Understanding the directory structure of a default Drupal installation will help you debug your site and teach you several important best practices, such as where downloaded modules and themes should reside and how to have different Drupal profiles. A default Drupal installation has the structure shown in Figure 1-4.
Figure 1-4. The default folder structure of a Drupal installation.
Details about each element in the folder structure follow:
The files folder doesn't ship with Drupal by default, but it is needed if you plan on using a custom logo, enabling user avatars, or uploading other media associated with your new site. This subdirectory requires read and write permissions by the Web server that Drupal is running behind.
The modules folder contains the core modules, with each module in its own folder. It is best not to touch anything in this folder (you add extra modules in the sites directory).
The profiles folder contains different installation profiles for a site. If there are other profiles besides the default profile in this subdirectory, Drupal will ask you which profile you want to install when first installing your Drupal site. The main purpose of an installation profile is to enable certain core and contributed modules automatically. An example would be an e-commerce profile that automatically sets up Drupal as an e-commerce platform. The scripts folder contains scripts for checking syntax, cleaning up code, and handling special cases with cron. It is not used within the Drupal request life cycle; these are shell and Perl utility scripts.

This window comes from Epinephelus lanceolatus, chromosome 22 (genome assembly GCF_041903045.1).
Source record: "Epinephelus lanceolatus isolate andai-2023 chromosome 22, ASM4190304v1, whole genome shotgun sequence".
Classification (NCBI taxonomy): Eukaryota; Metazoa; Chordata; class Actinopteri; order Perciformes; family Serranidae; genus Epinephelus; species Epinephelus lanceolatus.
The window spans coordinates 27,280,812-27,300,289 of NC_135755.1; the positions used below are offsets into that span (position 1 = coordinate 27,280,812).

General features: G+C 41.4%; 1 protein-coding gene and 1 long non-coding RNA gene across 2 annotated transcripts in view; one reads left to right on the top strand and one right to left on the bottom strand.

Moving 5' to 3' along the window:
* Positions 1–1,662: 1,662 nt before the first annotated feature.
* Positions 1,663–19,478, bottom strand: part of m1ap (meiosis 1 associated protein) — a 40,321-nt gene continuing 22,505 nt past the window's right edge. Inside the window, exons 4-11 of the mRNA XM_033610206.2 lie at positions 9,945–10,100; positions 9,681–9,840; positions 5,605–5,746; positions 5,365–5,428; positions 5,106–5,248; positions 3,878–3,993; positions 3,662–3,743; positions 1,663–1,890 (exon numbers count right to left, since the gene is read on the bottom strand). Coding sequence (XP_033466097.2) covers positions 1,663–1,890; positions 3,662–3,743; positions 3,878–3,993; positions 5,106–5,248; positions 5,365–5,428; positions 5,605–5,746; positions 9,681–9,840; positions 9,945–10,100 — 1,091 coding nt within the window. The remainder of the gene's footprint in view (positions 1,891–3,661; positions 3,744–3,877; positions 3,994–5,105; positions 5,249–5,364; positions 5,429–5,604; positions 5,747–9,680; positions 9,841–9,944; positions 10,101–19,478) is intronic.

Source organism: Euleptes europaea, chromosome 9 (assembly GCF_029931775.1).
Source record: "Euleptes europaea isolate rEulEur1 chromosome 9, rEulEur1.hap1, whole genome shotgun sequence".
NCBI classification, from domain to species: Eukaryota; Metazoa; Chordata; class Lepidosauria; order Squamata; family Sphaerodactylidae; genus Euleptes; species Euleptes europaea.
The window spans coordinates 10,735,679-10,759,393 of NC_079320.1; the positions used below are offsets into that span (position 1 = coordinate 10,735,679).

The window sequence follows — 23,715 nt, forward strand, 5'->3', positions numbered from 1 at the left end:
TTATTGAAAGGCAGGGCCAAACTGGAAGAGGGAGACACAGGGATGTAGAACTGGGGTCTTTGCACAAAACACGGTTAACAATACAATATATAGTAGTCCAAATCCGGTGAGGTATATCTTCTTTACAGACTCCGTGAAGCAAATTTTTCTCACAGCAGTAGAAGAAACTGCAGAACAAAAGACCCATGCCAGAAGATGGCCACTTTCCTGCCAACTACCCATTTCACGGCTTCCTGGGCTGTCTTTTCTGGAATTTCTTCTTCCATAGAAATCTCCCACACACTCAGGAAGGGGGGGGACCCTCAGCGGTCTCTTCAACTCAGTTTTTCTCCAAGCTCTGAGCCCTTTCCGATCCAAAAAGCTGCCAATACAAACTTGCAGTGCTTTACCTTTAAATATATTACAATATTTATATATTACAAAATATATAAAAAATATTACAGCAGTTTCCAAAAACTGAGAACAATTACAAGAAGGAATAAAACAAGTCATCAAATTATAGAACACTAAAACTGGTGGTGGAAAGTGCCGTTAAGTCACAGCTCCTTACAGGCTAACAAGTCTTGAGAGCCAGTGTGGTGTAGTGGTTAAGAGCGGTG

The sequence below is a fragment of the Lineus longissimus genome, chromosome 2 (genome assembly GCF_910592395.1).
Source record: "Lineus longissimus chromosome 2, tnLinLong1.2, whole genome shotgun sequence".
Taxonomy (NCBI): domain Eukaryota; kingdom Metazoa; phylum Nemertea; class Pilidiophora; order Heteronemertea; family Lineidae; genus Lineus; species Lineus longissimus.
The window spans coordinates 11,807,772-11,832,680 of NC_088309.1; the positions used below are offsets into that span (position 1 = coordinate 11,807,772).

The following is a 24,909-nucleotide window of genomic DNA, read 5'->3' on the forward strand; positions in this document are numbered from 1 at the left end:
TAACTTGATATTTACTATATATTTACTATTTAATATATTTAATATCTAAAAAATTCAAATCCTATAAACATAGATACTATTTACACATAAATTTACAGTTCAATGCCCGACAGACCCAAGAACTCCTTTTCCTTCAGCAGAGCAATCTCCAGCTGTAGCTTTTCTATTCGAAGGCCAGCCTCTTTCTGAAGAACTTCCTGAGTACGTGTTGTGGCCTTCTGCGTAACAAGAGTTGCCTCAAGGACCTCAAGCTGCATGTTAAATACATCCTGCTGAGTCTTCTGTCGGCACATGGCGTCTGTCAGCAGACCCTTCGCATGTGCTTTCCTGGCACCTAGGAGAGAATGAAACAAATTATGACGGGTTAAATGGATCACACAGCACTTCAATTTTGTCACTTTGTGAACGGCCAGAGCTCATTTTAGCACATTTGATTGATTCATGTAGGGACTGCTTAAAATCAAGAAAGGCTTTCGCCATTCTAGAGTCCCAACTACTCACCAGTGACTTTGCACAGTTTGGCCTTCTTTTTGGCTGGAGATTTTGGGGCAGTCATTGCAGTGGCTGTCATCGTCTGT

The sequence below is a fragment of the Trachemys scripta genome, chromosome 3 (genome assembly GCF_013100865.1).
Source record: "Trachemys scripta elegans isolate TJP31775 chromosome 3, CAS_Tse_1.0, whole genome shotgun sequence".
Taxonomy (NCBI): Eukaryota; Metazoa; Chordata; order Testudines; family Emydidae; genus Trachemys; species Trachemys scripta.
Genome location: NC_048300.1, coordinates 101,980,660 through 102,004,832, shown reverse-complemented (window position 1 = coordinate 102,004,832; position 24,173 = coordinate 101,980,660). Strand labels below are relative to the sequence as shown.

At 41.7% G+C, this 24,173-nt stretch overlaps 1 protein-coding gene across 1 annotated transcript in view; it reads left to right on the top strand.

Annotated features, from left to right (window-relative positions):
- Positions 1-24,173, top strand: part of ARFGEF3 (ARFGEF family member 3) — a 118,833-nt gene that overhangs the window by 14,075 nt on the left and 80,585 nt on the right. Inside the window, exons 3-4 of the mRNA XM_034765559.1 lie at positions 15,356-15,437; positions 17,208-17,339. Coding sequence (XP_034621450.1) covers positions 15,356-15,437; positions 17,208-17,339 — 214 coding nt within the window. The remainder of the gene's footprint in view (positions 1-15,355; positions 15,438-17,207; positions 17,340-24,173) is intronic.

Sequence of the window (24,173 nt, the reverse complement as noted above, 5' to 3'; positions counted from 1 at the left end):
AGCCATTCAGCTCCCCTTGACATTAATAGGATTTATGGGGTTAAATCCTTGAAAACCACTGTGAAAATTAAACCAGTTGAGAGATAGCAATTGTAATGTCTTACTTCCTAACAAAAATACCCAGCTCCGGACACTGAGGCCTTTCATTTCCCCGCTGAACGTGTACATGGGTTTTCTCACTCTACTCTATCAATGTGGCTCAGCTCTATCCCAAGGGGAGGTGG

The sites directory (see Figure 1-5) contains your modifications to Drupal in the form of settings, modules, and themes. When you add modules to Drupal from the contributed modules repository or by writing your own, they go into sites/all/modules. This keeps all your Drupal modifications within a single folder. Inside the sites directory will be a subdirectory named default that holds the default configuration file for your Drupal site -- settings.php. The default directory is typically copied and renamed to the URL of your site, so your settings file would be at
sites/www.example.com/settings.php. The themes folder contains the template engines and default themes for Drupal.
Figure 1-5. The sites folder can store all your Drupal modifications.
Serving a Request
Having a conceptual framework of what happens when a request is received by Drupal is helpful, so this section provides a quick walk-through. If you want to trace it yourself, use a good debugger, and start at index.php, which is where Drupal receives most of its requests. The sequence outlined in this section may seem complex for displaying a simple Web page, but it is rife with flexibility.
The Web Server's Role
Drupal runs behind a Web server, typically Apache. If the Web server respects Drupal's .htaccess file, some PHP settings are initialized, and clean URLs are enabled. (Drupal supports clean URLs, that is, URLs that look like "http://example.com/foo/bar." A
mod_rewrite rule in Drupal's .htaccess file translates the path to index.php?q=foo/bar. So internally, Drupal always deals with the same path, stored in the URL query parameter
q, whether clean URLs are enabled or not. In this case, the internal path would be foo/bar. The internal path is also called the "Drupal path".) In alternate Web servers, such as Microsoft IIS, clean URLs can be achieved using a Windows Internet Server Application Programming Interface (ISAPI) module such as
The Bootstrap Process
Drupal bootstraps itself on every request by going through a series of bootstrap phases.
This phase populates Drupal's internal configuration array and establishes the base URL (
$base_url) of the site. The settings.php file is parsed via
include_once(), and any variable overriding established there is applied.
Early Page Cache